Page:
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FRANCIS LANCELOTT, ESQ. Queens of England. Vol.1.


Sir John Froissart's Chronicles of England, France, Spain and the Ajoining Countries from the latter part of the reign of Edward II to the coronation of Henry IV in 12 volumes 

Chronicles of Enguerrand De Monstrelet (Sir John Froissart's Chronicles continuation) in 13 volumes 

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Queens of England. Vol.1.
page 43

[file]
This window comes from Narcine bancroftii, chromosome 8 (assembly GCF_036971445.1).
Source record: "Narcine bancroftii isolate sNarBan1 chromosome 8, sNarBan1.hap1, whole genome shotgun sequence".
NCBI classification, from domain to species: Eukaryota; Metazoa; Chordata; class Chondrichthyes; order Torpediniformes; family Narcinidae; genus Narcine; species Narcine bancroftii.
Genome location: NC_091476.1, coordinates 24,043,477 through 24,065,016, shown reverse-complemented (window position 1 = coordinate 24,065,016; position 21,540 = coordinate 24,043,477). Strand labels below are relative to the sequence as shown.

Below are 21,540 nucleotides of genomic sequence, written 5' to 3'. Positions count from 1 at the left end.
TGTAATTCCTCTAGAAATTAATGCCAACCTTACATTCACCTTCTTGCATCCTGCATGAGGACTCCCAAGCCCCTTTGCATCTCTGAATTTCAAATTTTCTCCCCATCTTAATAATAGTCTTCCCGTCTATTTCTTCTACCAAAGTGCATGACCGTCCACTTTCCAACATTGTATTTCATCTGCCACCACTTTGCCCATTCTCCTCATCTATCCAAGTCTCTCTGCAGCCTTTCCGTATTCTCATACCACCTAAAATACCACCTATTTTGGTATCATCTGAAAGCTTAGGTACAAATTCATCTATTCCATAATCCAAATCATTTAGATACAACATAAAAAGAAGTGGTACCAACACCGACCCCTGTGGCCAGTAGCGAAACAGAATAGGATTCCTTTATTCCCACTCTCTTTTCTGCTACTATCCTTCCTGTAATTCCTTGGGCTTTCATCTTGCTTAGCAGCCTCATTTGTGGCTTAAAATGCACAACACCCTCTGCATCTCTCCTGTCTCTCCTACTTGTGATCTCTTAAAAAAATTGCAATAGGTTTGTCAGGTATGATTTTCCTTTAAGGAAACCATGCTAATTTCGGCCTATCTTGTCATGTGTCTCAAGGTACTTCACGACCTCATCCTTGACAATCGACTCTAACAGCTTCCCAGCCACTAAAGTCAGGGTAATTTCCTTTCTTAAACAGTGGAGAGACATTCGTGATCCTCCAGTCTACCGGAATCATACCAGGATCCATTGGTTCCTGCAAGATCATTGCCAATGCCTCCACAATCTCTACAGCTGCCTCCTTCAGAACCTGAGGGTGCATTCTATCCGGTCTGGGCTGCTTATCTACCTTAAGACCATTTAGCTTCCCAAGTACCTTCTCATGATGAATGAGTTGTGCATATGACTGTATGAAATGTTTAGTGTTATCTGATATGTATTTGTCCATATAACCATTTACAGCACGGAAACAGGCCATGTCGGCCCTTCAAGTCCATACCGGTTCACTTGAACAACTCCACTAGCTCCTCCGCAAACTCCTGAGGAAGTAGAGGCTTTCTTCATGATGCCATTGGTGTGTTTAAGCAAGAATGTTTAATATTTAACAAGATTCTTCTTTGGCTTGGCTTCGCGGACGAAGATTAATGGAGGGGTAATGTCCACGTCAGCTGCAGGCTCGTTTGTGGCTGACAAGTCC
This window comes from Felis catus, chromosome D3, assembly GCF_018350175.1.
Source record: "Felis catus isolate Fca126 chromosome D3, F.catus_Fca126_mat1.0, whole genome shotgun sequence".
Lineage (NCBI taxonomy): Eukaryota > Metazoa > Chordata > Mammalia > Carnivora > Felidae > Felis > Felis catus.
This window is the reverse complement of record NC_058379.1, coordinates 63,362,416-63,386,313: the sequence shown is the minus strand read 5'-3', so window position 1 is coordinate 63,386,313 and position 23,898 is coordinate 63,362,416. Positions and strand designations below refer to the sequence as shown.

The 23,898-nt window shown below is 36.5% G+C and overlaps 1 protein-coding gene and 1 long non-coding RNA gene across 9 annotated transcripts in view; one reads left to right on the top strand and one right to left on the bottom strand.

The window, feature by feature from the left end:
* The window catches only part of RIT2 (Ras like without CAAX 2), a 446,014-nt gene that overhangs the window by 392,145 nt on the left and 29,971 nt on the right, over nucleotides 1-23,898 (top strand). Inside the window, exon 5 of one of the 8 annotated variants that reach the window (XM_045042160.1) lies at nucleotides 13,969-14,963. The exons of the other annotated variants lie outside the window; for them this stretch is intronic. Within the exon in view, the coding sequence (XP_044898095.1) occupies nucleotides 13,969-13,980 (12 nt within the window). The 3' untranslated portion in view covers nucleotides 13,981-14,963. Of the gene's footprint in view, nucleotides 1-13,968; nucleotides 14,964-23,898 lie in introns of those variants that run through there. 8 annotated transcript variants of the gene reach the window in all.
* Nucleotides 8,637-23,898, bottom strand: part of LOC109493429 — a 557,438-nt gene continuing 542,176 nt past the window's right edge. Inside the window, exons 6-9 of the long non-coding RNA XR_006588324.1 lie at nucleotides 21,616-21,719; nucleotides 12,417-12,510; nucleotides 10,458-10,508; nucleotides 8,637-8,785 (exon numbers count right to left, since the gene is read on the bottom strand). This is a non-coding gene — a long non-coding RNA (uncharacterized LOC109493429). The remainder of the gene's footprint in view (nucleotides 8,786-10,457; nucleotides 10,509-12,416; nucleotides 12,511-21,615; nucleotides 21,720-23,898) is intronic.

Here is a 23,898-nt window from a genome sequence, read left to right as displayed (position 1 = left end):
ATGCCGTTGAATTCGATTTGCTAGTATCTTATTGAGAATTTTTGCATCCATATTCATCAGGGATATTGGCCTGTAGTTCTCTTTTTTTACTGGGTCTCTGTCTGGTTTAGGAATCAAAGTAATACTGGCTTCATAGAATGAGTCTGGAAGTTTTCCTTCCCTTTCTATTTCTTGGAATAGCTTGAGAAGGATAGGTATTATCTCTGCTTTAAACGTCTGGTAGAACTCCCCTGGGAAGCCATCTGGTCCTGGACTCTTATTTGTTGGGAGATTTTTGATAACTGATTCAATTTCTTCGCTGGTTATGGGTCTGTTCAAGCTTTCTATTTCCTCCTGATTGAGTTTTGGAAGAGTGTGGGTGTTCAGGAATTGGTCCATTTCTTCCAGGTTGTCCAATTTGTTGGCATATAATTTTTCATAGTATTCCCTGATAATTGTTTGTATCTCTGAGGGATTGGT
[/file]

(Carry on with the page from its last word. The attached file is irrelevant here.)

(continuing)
rally styled by the English " the Articling," as heir presumptive to the ducal crown; after which the king returned, with his royal son, then but twelve years old, to England, where, early in autumn, he called together that memorable council of the nobles and the representatives of the people, from which some historians date the origin of that buttress of British liberty, the House of Commons. "A t this assembly," says Malmsbury, " all the freemen, of England anil Normandy, of whatsoever order and dignity, or to what lord soever they were vassals or tenants, were made to do homage and swear fealty to William, son of Xing Henry and Queen Matilda." During the Christmas festival of this year, Matilda and her royal lord were sumptuously entertained at the abbey of St. Alban's, by the Abbot Richards, whose guests they were. The building of the magnificent fabric had just been completed, and Matilda, being its most munificent patroness, she officiated at its consecration, which took placo in the presence of a vast assembly of prelates and nobles, on Christmas day, 1115. In 1116, the king took his son, William, to Normandy, where he tarried till November, in the following year, when Matilda's health being in a declining state, he left his royal heir in charge of his Norman nobles, and returned to England. After a brief sojourn, his affairs compelled him to again embark for Normandy, where he was actively occupied chastising his unruly barons ; when, on the first of May, 1118, Matilda, whilst yet in the flower of her age, closed her eyes in the sleep of death. For seventeen years and six months had the good queen ruled with motherly affection over her loving English subjects, who now mourned her loss as a great national calamity. The king's grief, when he received the mournful tidings of the death of his consort, was hitter and deeply distressing ; but the same circumstances that had hitherto detained him in Normandy prevented him from honouring her funeral with his presence. History mentions so many spots as the reposing place of the relics of Matilda the Good, that it is impossible, with certainty, to point to the site of her grave. TyrreU assures ns she was buried at Winchester. Piers of Langtoft claims the honourof owning her tomb for St. Paul's cathedral, and the monks of Reading stoutly maintained that in their own stately abbey lay the mortal remains of their royal benefactress. Rut the tradition most generally received is, that her obsequies were solemnized, with much grandeur, on St. Philip's day, in Westminster Abbey, where her body was entombed beside that of her sainted uncle, Edward the Confessor; and that a stately monument, which time has long sinco destroyed, was there raised to her memory by the citizens of London, who, to mark their affection for the first consort of Beauclerc, whom tradition has handed down to us with the endearing and honourable surname of "the Good," annually provided a pall, and oil to burn before her greatly-revered sepulchre.

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